These are the wrenching images that will once more ignite worldwide recriminations and protest as the Canadian government prepares to give the green light to its annual culling of baby harp seals in spite of new evidence that the population is doubly at risk this year because of collapsing ice cover.
The authorities in Ottawa announced last week a sharp reduction in the numbers of pups that hunters will be allowed to kill this spring in a first official acknowledgement of the impact the melting ice is having on the seal population. Conservationists, however, are demanding that the harvest be cancelled.
Even though public uproar, notably in Britain and Europe, over the seal slaughter is likely to be more intense than ever before, the government is expected in the next several days to announce a start-date for the annual culling. The hunter's vessels are tied up but ready to start the hunt at a moment's notice.
Fisheries officials in Ottawa have responded to renewed criticism of the massacre by asserting that the melting of the ice is not presenting as dire a threat to the harp seal populations as the conservationist claim. Nor are they willing to accept that the situation this year is necessarily linked to global warming.
Scientists with the International Fund for Animal Welfare, IFAW, which has its headquarters in Massachusetts, have been issuing increasingly bleak reports from the areas where the hunt traditionally begins each March, notably around the Magdalen Islands at the mouth of the St Lawrence river. The alarm has similarly been sounded by the Human Society of the United States.
The two organisations have deployed experts to the region over recent days, both on the water and flying in helicopters and fixed-wing aircraft, and are now giving the rest of the world the same bleak news: thousands of newborn pups are dying because of ice that is either absent altogether or breaking up prematurely.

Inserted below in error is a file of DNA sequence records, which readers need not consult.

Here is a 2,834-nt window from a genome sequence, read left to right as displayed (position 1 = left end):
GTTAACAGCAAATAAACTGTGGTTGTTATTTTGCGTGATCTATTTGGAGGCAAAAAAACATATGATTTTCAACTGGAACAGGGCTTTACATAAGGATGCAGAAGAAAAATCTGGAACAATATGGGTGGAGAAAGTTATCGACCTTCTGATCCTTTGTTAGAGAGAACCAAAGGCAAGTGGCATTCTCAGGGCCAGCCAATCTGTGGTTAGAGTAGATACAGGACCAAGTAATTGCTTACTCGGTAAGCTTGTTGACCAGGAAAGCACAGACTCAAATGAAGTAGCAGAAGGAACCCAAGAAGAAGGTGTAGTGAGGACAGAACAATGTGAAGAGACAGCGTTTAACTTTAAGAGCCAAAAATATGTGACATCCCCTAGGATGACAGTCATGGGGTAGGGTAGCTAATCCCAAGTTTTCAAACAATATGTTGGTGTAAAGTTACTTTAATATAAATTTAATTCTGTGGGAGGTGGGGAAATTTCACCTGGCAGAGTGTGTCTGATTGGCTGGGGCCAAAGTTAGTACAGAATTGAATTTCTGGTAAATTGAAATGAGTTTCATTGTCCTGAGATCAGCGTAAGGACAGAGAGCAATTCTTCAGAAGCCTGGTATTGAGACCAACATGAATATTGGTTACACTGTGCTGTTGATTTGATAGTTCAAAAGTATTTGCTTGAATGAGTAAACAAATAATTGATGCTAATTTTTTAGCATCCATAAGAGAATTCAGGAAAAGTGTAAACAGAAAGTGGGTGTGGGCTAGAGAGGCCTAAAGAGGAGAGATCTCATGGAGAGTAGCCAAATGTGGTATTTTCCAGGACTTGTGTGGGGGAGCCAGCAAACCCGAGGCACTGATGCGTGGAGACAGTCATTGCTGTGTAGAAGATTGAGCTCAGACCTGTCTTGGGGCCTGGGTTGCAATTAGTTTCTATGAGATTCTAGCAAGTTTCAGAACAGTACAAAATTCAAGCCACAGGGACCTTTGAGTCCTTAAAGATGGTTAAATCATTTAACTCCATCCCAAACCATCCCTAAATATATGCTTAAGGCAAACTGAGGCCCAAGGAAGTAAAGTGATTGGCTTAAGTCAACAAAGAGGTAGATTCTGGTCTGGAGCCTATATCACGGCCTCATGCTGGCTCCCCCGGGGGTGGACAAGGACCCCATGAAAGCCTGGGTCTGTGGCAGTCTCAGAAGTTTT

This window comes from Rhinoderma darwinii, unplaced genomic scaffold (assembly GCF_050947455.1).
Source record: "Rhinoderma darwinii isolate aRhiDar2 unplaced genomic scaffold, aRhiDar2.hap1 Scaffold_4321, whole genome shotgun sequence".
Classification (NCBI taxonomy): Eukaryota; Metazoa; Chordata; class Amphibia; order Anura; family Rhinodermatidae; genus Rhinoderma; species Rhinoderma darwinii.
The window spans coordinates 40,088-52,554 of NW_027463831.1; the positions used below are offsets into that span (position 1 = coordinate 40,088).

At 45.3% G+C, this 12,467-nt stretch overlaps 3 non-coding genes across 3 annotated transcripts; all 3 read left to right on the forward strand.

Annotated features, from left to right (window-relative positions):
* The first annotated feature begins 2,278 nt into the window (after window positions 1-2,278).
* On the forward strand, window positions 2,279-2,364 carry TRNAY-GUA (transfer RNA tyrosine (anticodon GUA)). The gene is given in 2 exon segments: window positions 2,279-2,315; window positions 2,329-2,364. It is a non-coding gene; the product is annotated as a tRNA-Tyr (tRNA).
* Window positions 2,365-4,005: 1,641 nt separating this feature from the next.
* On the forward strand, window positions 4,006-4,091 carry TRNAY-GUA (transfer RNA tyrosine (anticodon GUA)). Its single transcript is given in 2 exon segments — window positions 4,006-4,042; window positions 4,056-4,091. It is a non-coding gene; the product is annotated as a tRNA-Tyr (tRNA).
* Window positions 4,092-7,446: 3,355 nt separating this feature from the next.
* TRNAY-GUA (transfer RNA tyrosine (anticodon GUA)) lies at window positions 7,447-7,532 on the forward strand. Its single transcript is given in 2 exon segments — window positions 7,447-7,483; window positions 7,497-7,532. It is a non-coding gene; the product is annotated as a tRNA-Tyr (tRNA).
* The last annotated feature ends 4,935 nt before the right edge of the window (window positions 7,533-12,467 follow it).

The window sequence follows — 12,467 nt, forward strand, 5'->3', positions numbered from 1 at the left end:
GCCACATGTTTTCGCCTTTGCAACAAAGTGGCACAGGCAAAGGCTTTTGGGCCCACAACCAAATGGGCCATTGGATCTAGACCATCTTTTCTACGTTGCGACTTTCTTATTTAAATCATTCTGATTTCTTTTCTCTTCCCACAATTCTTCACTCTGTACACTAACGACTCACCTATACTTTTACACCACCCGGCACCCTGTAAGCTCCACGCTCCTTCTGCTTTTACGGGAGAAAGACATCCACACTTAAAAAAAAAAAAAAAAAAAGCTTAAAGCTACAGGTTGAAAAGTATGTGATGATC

When the new pups are born, it is vital that they remain on stable ice to suckle their mothers and begin the process of shedding their fluffy white coats before they venture into the frigid water. This spring, however, a vast majority may have tumbled off prematurely cracking ice and drowned. In some areas where the hunt is shortly to begin, the pup mortality rate may be as high as 100 per cent.
"There is no place on earth like this - the peace and the quiet and the innocence of the pups surround you entirely," Rebecca Aldworth of the Humane Society, writes in the most recent entry in her internet blog over the weekend. "A handful of baby seals were there, basking in the sun. We managed to get close to one who was just three weeks of age. His sweet face looked up at me from across the ice, and all at once, the tragedy of this impending hunt struck me full-force."
Ms Aldworth continues: "In just a few days, the boats will come, and the pristine ice will be transformed into an open air slaughterhouse. Two hundred and seventy thousand will be brutally clubbed and shot to death to make fashion accessories."
Last week, the Department of Fisheries and Oceans (DFO) in Ottawa confirmed that it was setting an upper limit of 270,000 on the numbers of cubs the hunters will be allowed to kill this year, a significant reduction from the quota of 335,000 set a year ago. The hunt would normally have opened by now but this year it has been delayed while fisheries officials try to get a full picture of the extent of the ice melt.
The reduction has done nothing to ease the concern of the conservationists, however, who point out that historically the hunters, many being Inuit fishermen for whom the annual seal harvest has replaced income lost after the collapse of cod stocks, often exceed the limits set by the government.
Officials at the DFO say, however, they will be taking more aggressive steps to enforce the quotas. Hunters will have less time than in past years to remain on the ice to allow government monitors to check that the limits are being respected. Also any vessel that is caught breaking the ceilings will be punished with a lower quota next season.
The astonishing depletion of the ice is particularly grave in the southern area of the hunt region around the Magdalen Islands and Prince Edward Island. The IFAW has reported that massive areas that would be normally still be frozen at this time of year are now open water and that even where there is ice it is often crumbled and unstable.
The gravity of the change was confirmed last week by the government's own scientists at Environment Canada. Ice cover has been found indeed to be at a near record low. "Due to unusual warm temperatures in December and January, the ice was very late developing," Lynn Brunette, a spokeswoman, said. "One week [around] 22 January saw record low amounts of ice."